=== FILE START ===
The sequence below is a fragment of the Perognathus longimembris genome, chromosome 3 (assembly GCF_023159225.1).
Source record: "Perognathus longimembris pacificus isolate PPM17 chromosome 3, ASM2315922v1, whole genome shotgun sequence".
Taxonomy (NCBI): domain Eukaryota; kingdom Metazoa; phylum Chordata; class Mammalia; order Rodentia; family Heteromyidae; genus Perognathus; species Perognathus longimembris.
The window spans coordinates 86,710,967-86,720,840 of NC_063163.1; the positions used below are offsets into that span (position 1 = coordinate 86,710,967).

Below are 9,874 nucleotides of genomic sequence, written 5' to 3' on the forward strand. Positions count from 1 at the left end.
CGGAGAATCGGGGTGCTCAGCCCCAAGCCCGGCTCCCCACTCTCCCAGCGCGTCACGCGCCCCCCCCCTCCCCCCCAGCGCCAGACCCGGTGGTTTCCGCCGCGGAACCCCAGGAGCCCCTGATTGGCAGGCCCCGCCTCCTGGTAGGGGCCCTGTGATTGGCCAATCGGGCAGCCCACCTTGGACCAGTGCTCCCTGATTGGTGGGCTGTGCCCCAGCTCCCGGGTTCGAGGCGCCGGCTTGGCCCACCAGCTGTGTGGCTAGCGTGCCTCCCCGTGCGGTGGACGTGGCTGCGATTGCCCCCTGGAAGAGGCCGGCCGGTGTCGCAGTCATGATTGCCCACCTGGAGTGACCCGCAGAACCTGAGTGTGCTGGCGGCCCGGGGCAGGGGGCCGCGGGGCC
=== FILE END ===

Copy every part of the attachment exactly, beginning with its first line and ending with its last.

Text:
The sequence below is a fragment of the Perognathus longimembris genome, chromosome 3 (assembly GCF_023159225.1).
Source record: "Perognathus longimembris pacificus isolate PPM17 chromosome 3, ASM2315922v1, whole genome shotgun sequence".
Taxonomy (NCBI): domain Eukaryota; kingdom Metazoa; phylum Chordata; class Mammalia; order Rodentia; family Heteromyidae; genus Perognathus; species Perognathus longimembris.
The window spans coordinates 86,710,967-86,720,840 of NC_063163.1; the positions used below are offsets into that span (position 1 = coordinate 86,710,967).

Below are 9,874 nucleotides of genomic sequence, written 5' to 3' on the forward strand. Positions count from 1 at the left end.
CGGAGAATCGGGGTGCTCAGCCCCAAGCCCGGCTCCCCACTCTCCCAGCGCGTCACGCGCCCCCCCCCTCCCCCCCAGCGCCAGACCCGGTGGTTTCCGCCGCGGAACCCCAGGAGCCCCTGATTGGCAGGCCCCGCCTCCTGGTAGGGGCCCTGTGATTGGCCAATCGGGCAGCCCACCTTGGACCAGTGCTCCCTGATTGGTGGGCTGTGCCCCAGCTCCCGGGTTCGAGGCGCCGGCTTGGCCCACCAGCTGTGTGGCTAGCGTGCCTCCCCGTGCGGTGGACGTGGCTGCGATTGCCCCCTGGAAGAGGCCGGCCGGTGTCGCAGTCATGATTGCCCACCTGGAGTGACCCGCAGAACCTGAGTGTGCTGGCGGCCCGGGGCAGGGGGCCGCGGGGCC